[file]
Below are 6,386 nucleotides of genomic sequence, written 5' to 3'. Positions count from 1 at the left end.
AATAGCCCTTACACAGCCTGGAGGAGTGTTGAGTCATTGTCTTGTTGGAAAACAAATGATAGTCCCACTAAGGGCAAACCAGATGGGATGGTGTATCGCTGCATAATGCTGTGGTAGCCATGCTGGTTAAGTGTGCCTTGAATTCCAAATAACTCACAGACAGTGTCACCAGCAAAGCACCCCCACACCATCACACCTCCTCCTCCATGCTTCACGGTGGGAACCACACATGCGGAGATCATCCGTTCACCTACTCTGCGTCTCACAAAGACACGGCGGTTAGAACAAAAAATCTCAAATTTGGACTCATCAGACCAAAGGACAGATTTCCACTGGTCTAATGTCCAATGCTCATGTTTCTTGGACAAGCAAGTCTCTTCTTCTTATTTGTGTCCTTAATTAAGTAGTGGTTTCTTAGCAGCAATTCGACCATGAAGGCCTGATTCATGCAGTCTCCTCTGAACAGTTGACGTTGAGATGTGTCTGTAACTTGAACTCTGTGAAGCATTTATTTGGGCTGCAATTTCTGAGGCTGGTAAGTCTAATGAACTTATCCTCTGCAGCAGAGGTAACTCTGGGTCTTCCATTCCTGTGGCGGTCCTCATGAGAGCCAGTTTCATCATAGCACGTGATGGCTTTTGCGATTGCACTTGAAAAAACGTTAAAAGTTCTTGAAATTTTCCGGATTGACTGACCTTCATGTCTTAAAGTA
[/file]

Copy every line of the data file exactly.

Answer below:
Below are 6,386 nucleotides of genomic sequence, written 5' to 3'. Positions count from 1 at the left end.
AATAGCCCTTACACAGCCTGGAGGAGTGTTGAGTCATTGTCTTGTTGGAAAACAAATGATAGTCCCACTAAGGGCAAACCAGATGGGATGGTGTATCGCTGCATAATGCTGTGGTAGCCATGCTGGTTAAGTGTGCCTTGAATTCCAAATAACTCACAGACAGTGTCACCAGCAAAGCACCCCCACACCATCACACCTCCTCCTCCATGCTTCACGGTGGGAACCACACATGCGGAGATCATCCGTTCACCTACTCTGCGTCTCACAAAGACACGGCGGTTAGAACAAAAAATCTCAAATTTGGACTCATCAGACCAAAGGACAGATTTCCACTGGTCTAATGTCCAATGCTCATGTTTCTTGGACAAGCAAGTCTCTTCTTCTTATTTGTGTCCTTAATTAAGTAGTGGTTTCTTAGCAGCAATTCGACCATGAAGGCCTGATTCATGCAGTCTCCTCTGAACAGTTGACGTTGAGATGTGTCTGTAACTTGAACTCTGTGAAGCATTTATTTGGGCTGCAATTTCTGAGGCTGGTAAGTCTAATGAACTTATCCTCTGCAGCAGAGGTAACTCTGGGTCTTCCATTCCTGTGGCGGTCCTCATGAGAGCCAGTTTCATCATAGCACGTGATGGCTTTTGCGATTGCACTTGAAAAAACGTTAAAAGTTCTTGAAATTTTCCGGATTGACTGACCTTCATGTCTTAAAGTA